Taxman two months late on cyber-crimefighters deadline
HMRC still wants our dosh on time though
HMRC has missed a key deadline to create teams of cyber crime investigators and launch initiatives to counter the increased threat of web attacks on the authority's systems and customers.
In its structural reform plan progress report (PDF) for December, HMRC says work on the project should have been completed by November 2011, but recruitment activity is still ongoing and the scheme will now not be completed until February.
However, some key posts have been filled and the supporting infrastructure is in place, according to the report.
The government has repeatedly said that it plans to address the lack of IT security experts in Whitehall and late last year published its cyber security strategy outlining how it plans to tackle the issue. It was revealed earlier this month that the government's intelligence service GCHQ was offering retention payments to prevent technology experts leaving for big private firms.
Outlining HMRC's progress on other IT projects, the report discloses that "work is ongoing" on the creation of a data link between the registrars and HMRC to facilitate customer claims and counter fraud. The work is due to be completed in June 2012.
HMRC is also working on the roll-out of an online registration wizard and tax dashboard for businesses by the end of April 2012, as well as launching the IT infrastructure for Real Time Information (RTI) during the same period. A campaign to align employer and HMRC data in order to support a smooth pilot and implement RTI data will happen by the end of April 2013, according to the document.
Other central government departments have also published their structural reform plans progress reports for December. The Department of Health reveals (PDF) that it has not yet completed its action to publish a plan and timetable to deliver greater patient control of records, which was scheduled to be completed by December.
"This action is dependent on the outcome of the NHS Future Forum's further advice on information, published in January 2012, to inform the information strategy, which is to be published by April 2012. It is also linked with the broader cross government transparency agenda," says the report.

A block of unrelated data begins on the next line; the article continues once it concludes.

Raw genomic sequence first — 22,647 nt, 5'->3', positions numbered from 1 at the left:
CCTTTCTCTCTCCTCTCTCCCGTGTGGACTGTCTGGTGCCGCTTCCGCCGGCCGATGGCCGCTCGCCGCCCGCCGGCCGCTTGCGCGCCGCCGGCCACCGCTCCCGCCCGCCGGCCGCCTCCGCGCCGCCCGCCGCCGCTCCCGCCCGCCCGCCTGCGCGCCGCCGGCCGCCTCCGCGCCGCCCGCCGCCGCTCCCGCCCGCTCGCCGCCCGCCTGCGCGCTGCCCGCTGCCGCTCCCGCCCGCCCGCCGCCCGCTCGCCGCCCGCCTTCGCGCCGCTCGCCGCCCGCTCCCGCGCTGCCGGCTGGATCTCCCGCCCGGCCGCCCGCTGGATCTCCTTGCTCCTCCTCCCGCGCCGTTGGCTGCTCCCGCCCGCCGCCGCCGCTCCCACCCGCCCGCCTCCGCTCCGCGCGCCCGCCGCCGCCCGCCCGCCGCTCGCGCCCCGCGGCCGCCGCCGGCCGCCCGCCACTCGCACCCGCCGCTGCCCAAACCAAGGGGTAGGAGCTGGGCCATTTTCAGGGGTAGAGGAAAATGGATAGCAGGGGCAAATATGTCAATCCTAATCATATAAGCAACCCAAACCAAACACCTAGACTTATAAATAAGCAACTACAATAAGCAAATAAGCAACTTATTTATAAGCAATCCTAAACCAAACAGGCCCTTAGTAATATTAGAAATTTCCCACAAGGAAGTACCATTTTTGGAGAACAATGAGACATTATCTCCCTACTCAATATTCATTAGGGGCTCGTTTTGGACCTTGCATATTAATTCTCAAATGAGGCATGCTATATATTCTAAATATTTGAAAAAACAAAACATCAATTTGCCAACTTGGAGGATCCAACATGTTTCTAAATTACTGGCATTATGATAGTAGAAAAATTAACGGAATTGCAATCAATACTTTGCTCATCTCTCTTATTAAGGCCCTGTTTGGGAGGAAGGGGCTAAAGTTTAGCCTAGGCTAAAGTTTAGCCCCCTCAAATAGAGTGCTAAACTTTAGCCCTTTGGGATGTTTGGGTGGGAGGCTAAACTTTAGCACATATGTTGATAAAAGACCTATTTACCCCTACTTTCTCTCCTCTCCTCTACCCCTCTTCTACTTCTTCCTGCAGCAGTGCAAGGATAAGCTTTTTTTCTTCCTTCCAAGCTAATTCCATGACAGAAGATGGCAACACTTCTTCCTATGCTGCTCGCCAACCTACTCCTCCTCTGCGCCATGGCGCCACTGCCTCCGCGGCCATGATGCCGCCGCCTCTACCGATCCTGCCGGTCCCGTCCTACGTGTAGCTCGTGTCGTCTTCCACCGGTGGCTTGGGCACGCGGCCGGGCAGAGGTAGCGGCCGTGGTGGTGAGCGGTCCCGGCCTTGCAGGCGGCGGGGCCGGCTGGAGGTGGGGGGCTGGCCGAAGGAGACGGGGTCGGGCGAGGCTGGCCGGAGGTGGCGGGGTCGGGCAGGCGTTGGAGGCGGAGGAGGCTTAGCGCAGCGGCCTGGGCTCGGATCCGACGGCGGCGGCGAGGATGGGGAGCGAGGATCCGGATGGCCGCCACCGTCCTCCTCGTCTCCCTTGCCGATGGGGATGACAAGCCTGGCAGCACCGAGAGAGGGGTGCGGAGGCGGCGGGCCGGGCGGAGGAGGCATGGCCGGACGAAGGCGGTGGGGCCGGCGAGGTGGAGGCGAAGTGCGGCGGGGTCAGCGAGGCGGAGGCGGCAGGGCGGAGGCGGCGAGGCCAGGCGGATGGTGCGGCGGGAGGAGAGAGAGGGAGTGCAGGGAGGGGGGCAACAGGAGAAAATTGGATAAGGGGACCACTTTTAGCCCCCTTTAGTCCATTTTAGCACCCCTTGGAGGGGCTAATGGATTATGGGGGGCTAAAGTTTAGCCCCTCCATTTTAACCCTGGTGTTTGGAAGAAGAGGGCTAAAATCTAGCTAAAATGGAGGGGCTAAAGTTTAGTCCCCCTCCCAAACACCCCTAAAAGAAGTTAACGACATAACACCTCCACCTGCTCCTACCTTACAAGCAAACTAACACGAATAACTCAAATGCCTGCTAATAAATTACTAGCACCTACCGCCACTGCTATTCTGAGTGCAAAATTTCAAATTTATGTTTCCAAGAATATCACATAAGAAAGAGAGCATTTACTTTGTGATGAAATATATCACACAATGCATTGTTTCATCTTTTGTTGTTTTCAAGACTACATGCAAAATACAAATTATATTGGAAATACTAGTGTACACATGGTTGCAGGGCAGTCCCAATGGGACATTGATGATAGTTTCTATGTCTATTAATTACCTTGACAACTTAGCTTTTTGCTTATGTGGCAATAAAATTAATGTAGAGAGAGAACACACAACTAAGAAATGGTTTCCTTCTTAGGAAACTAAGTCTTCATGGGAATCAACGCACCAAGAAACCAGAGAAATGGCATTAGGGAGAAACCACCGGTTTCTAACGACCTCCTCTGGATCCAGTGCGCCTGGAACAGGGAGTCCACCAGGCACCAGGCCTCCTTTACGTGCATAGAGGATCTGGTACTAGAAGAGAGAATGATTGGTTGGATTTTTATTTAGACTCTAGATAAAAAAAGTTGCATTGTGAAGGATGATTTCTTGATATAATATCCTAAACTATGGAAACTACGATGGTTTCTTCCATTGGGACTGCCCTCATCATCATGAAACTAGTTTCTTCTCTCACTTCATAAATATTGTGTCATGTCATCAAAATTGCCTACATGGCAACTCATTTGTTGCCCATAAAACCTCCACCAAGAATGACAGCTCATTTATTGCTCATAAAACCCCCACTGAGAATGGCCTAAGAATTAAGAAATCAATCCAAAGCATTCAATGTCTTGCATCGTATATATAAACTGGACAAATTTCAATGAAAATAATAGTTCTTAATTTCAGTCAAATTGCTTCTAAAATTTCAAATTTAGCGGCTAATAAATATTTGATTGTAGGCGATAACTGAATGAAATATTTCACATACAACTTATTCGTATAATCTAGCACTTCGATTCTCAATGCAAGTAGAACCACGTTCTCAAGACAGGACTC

The long awaited information strategy has been delayed a number of times since plans for an "information revolution" were first outlined in October 2010.
Separately, the Home Office reveals in its progress report (PDF) that it has not yet implemented the new immigration and asylum biometric system, which the government has said will strengthen its ability to control the entry of foreign nationals into the UK and identify those who pose a risk to Britain. The report discloses that this will now be done in February. IBM has a deal with the department to deliver the system.
This article was originally published at Guardian Government Computing.
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Snowball in Hell
They've got as much chance of getting this to work as the proverbial (see above).
Central Government is absolutely hopeless at IT as it doesn't understand the concepts nor does grade IT professionals appropriately to either attract or keep the good ones it's trained.
The sooner Whitehall organises a central IT profession, with meaningful grading, promotion and salary as it does with Economists, Statisticians and others - the more chance it has of ever doing things like this.
In the meantime it will still get a kicking from all the select committees and the press as well as making pigs ears of most large IT projects and reward very large IT providers for a lacklustre service.
Nevermind cyber crimefighting, I'd rather have an email address on correspondence from HMRC so I don't have to wait an hour on hold to ask a two second question...
They get rid of half the staff in year after year, round after round of 'efficiency savings' and then wonder why nothing works. Turns out all those thousands of people that used to work for the HMRC up and down the country weren't standing around doing nothing in the first place. Looks like the Government was lying to us about how it could make savings without effecting front line services. Who knew?